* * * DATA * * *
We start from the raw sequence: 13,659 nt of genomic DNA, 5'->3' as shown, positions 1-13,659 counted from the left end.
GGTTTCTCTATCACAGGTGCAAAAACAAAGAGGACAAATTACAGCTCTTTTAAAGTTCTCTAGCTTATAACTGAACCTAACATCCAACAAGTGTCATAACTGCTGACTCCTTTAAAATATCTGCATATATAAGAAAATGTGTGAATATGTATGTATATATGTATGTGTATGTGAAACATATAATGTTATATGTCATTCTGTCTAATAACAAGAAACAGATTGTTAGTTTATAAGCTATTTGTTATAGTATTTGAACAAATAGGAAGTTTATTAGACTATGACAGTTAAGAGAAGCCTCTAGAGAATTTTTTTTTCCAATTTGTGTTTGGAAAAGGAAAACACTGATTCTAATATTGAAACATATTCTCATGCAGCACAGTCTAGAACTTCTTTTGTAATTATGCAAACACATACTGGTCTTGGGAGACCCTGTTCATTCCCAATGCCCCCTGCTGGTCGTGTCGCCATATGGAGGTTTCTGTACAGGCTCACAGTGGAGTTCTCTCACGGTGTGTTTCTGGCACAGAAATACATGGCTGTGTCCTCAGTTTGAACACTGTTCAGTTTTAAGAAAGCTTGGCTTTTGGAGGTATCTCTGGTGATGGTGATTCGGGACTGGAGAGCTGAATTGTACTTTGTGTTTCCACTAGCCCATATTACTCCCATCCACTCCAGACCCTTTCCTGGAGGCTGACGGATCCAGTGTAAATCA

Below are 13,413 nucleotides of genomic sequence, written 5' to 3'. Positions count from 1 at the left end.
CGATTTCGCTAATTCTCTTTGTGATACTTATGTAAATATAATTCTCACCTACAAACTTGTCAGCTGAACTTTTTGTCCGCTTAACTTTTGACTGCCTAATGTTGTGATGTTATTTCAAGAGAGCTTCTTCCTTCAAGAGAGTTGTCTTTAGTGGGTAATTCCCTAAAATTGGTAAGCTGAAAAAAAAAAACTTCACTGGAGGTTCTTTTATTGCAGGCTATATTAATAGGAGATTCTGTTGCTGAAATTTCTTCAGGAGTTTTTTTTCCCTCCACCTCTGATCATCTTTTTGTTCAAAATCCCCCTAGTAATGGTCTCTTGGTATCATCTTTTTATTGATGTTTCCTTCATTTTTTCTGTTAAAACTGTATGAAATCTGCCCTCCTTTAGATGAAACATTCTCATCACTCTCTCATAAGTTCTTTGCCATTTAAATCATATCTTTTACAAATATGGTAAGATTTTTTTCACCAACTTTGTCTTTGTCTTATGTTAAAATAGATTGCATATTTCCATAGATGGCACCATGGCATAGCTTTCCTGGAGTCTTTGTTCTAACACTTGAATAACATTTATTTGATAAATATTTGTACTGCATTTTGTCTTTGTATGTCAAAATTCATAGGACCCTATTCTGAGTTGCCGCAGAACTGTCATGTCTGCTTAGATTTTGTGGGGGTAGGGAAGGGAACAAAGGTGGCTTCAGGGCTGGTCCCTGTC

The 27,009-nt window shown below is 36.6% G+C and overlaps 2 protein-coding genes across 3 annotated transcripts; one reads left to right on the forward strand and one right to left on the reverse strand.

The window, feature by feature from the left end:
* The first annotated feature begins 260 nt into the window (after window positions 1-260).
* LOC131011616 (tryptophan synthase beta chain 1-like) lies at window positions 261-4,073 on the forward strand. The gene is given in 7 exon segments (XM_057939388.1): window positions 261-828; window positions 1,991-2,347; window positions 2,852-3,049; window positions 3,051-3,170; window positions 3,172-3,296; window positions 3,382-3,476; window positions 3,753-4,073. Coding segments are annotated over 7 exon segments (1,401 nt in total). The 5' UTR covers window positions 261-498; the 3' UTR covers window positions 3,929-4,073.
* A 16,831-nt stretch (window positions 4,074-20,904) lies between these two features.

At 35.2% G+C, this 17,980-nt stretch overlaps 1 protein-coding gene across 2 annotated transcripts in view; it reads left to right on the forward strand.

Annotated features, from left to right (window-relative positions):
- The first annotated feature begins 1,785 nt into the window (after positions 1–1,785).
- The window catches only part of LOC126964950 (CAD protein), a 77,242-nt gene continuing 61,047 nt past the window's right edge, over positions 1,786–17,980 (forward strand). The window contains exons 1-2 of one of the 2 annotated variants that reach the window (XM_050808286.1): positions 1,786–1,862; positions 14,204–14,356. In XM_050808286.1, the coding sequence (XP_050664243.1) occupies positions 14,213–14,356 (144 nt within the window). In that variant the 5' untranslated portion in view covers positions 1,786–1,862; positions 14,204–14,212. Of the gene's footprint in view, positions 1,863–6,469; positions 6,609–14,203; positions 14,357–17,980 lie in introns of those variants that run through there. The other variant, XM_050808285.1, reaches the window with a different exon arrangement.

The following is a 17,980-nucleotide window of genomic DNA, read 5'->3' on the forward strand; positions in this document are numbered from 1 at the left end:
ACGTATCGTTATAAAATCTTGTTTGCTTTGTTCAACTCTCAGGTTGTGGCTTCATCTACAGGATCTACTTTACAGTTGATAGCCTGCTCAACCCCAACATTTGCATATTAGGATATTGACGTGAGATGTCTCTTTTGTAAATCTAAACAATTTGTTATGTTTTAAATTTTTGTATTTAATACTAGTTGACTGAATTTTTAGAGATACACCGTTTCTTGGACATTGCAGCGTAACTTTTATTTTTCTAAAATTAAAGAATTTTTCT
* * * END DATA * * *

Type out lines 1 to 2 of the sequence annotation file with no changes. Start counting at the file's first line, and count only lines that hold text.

We start from the raw sequence: 13,659 nt of genomic DNA, 5'->3' as shown, positions 1-13,659 counted from the left end.
GGTTTCTCTATCACAGGTGCAAAAACAAAGAGGACAAATTACAGCTCTTTTAAAGTTCTCTAGCTTATAACTGAACCTAACATCCAACAAGTGTCATAACTGCTGACTCCTTTAAAATATCTGCATATATAAGAAAATGTGTGAATATGTATGTATATATGTATGTGTATGTGAAACATATAATGTTATATGTCATTCTGTCTAATAACAAGAAACAGATTGTTAGTTTATAAGCTATTTGTTATAGTATTTGAACAAATAGGAAGTTTATTAGACTATGACAGTTAAGAGAAGCCTCTAGAGAATTTTTTTTTCCAATTTGTGTTTGGAAAAGGAAAACACTGATTCTAATATTGAAACATATTCTCATGCAGCACAGTCTAGAACTTCTTTTGTAATTATGCAAACACATACTGGTCTTGGGAGACCCTGTTCATTCCCAATGCCCCCTGCTGGTCGTGTCGCCATATGGAGGTTTCTGTACAGGCTCACAGTGGAGTTCTCTCACGGTGTGTTTCTGGCACAGAAATACATGGCTGTGTCCTCAGTTTGAACACTGTTCAGTTTTAAGAAAGCTTGGCTTTTGGAGGTATCTCTGGTGATGGTGATTCGGGACTGGAGAGCTGAATTGTACTTTGTGTTTCCACTAGCCCATATTACTCCCATCCACTCCAGACCCTTTCCTGGAGGCTGACGGATCCAGTGTAAATCA